In contrast to the first prong, the second part of the test concerns Jumpit's subjective motivation for filing suit. A court may reach the second prong, however, only if Jumpit's suit has been found to be objectively meritless. See Cheminor Drugs, Ltd. v. Ethyl Corp., 168 F.3d 119, 123 (3d Cir. 1999).
Jumpit's futility argument to defeat WHY ASAP's request to amend its counterclaim relies on the motion to dismiss standard. As a result, the Court must determine whether the first prong is met by taking as true all facts alleged in WHY ASAP's proposed amended counterclaims. Complicating the analysis, however, is Jumpit's concurrent motion to withdraw its infringement complaint against WHY ASAP. Without any infringement suit against WHY ASAP, the Noerr-Pennington doctrine would be inapplicable because there would be no patent infringement lawsuit that implicates it.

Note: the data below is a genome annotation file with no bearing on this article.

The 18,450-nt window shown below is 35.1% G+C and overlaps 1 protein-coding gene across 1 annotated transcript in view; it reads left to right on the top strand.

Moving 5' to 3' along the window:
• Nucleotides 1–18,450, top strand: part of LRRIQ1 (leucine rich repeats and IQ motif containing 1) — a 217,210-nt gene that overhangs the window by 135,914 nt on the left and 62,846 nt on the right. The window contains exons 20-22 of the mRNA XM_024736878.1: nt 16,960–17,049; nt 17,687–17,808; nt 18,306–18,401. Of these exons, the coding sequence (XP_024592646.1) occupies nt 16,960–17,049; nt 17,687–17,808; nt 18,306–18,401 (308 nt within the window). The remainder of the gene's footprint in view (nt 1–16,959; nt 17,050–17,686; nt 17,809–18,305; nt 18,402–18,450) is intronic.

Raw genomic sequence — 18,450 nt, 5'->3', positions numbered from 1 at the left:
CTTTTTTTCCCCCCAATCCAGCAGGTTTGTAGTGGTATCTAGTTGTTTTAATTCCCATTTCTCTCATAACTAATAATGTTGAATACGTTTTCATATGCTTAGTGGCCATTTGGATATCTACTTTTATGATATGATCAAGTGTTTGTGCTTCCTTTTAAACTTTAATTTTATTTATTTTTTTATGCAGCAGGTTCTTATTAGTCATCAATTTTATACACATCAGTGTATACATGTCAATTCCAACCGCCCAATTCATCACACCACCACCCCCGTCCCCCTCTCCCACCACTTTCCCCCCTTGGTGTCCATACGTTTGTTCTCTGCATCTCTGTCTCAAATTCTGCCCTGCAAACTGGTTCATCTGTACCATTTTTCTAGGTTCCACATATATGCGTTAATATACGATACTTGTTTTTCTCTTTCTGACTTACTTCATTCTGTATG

In its motion to dismiss its own claims with prejudice against WHY ASAP, Jumpit states that it has "unconditionally agreed" on the record not to sue WHY ASAP, Bookman, or their customers "for any past, present, or future infringement" of the '784 patent. Jumpit also seeks the dismissal of WHY ASAP's counterclaim, arguing that without its claims, there is no judicable controversy for WHY ASAP's counterclaim.
WHY ASAP opposes Jumpit's motion for two reasons. First, WHY ASAP opposes the dismissal of its existing counterclaim against Jumpit. Second, WHY ASAP argues that Jumpit's promise not to sue WHY ASAP does not adequately compensate WHY ASAP for the damages it sustained because of Jumpit's threatened and actual litigation.
Under certain circumstances, a plaintiff must seek leave of the court in order for its action to be dismissed. Federal Civil Procedure Rule 41(a)(2) requires a plaintiff to obtain court approval to dismiss its action when a "counterclaim has been pleaded by a defendant" prior to the service of the plaintiff's motion to dismiss. The action cannot be dismissed over the defendant's objection unless the counterclaim can remain pending for independent adjudication by the court. Fed. R. Civ. P. 41(a)(2).